3. PAUL NEWMAN DID MOST OF HIS OWN SHOTS, TOO, DESPITE NEVER HAVING PLAYED POOL BEFORE.

Newman’s story was different. Unlike his co-star and director, he hadn’t hustled pool as a youth, and in fact had never played the game at all before being cast as “Fast Eddie” Felson. Ever the Method actor, though, he installed a pool table in his apartment and practiced for hours a day in the weeks leading up to filming. He got good enough to perform most of his own trick shots. The ones he couldn’t do were executed by Willie Mosconi, an advisor on the film who was the most famous pool player in America at the time.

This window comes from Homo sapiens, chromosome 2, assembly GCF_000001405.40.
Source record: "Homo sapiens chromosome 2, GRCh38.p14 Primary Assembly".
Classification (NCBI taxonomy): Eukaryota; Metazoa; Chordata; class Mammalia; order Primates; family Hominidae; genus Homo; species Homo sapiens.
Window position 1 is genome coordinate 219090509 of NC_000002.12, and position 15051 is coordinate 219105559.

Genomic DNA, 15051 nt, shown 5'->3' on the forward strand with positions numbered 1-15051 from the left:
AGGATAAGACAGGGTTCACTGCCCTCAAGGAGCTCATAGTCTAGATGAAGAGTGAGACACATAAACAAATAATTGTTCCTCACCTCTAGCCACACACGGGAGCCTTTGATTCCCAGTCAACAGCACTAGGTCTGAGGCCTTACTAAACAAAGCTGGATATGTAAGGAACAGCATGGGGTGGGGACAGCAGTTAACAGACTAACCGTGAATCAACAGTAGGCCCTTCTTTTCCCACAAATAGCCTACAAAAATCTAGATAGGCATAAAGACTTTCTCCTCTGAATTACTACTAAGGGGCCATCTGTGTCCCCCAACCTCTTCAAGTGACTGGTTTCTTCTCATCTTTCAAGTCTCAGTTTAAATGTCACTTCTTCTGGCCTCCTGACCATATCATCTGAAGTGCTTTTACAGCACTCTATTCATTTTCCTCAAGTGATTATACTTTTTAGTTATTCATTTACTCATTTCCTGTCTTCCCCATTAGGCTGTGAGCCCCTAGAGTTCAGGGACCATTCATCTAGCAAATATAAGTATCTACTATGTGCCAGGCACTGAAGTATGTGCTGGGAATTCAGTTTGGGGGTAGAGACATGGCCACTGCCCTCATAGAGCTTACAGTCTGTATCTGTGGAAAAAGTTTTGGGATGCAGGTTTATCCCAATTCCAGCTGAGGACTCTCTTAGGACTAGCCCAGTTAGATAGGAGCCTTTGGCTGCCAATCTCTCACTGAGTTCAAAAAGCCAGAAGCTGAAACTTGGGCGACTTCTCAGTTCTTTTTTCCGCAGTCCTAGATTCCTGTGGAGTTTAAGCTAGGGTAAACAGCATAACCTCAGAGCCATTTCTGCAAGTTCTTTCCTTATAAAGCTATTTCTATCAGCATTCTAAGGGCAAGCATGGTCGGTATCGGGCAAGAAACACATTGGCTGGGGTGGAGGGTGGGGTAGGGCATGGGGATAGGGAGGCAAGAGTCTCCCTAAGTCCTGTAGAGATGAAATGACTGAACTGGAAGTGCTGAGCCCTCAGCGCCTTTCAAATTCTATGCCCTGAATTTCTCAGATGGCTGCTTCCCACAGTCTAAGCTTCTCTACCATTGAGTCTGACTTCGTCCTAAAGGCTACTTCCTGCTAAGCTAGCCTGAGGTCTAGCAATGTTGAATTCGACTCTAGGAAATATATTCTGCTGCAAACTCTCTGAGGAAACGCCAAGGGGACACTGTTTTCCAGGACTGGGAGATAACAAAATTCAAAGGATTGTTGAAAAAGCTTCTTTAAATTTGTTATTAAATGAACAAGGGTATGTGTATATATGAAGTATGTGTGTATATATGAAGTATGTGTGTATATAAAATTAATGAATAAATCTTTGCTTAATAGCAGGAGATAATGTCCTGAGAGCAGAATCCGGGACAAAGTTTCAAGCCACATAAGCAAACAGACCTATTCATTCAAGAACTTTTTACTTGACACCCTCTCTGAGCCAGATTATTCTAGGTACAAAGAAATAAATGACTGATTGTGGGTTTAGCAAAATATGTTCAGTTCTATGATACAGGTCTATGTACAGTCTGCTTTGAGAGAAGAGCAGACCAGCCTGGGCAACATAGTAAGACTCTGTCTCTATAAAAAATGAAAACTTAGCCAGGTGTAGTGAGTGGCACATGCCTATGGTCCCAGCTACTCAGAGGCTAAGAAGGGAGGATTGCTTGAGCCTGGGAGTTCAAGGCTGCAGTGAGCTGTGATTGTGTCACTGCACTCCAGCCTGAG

4. THERE WAS A REAL MINNESOTA FATS ... BUT ONLY BECAUSE A GUY STARTED CALLING HIMSELF THAT AFTER THE MOVIE.

When the movie came out, Rudolf Wanderone was up there with Willie Mosconi as one of America’s best pool players. A hefty gentleman, Wanderone had several nicknames, including Double-Smart, New York Fats, and Chicago Fats. There was no Minnesota Fats; The Hustler novelist Walter Tevis had made the character up. But in a promotional interview for the movie, Mosconi said Wanderone had been Tevis’s inspiration (which Tevis denied for the rest of his life, adamantly and with great annoyance). Wanderone seized the opportunity, perhaps flattering himself into thinking Tevis really had had him in mind. He embraced the nickname and declared himself the real Minnesota Fats for the rest of his career.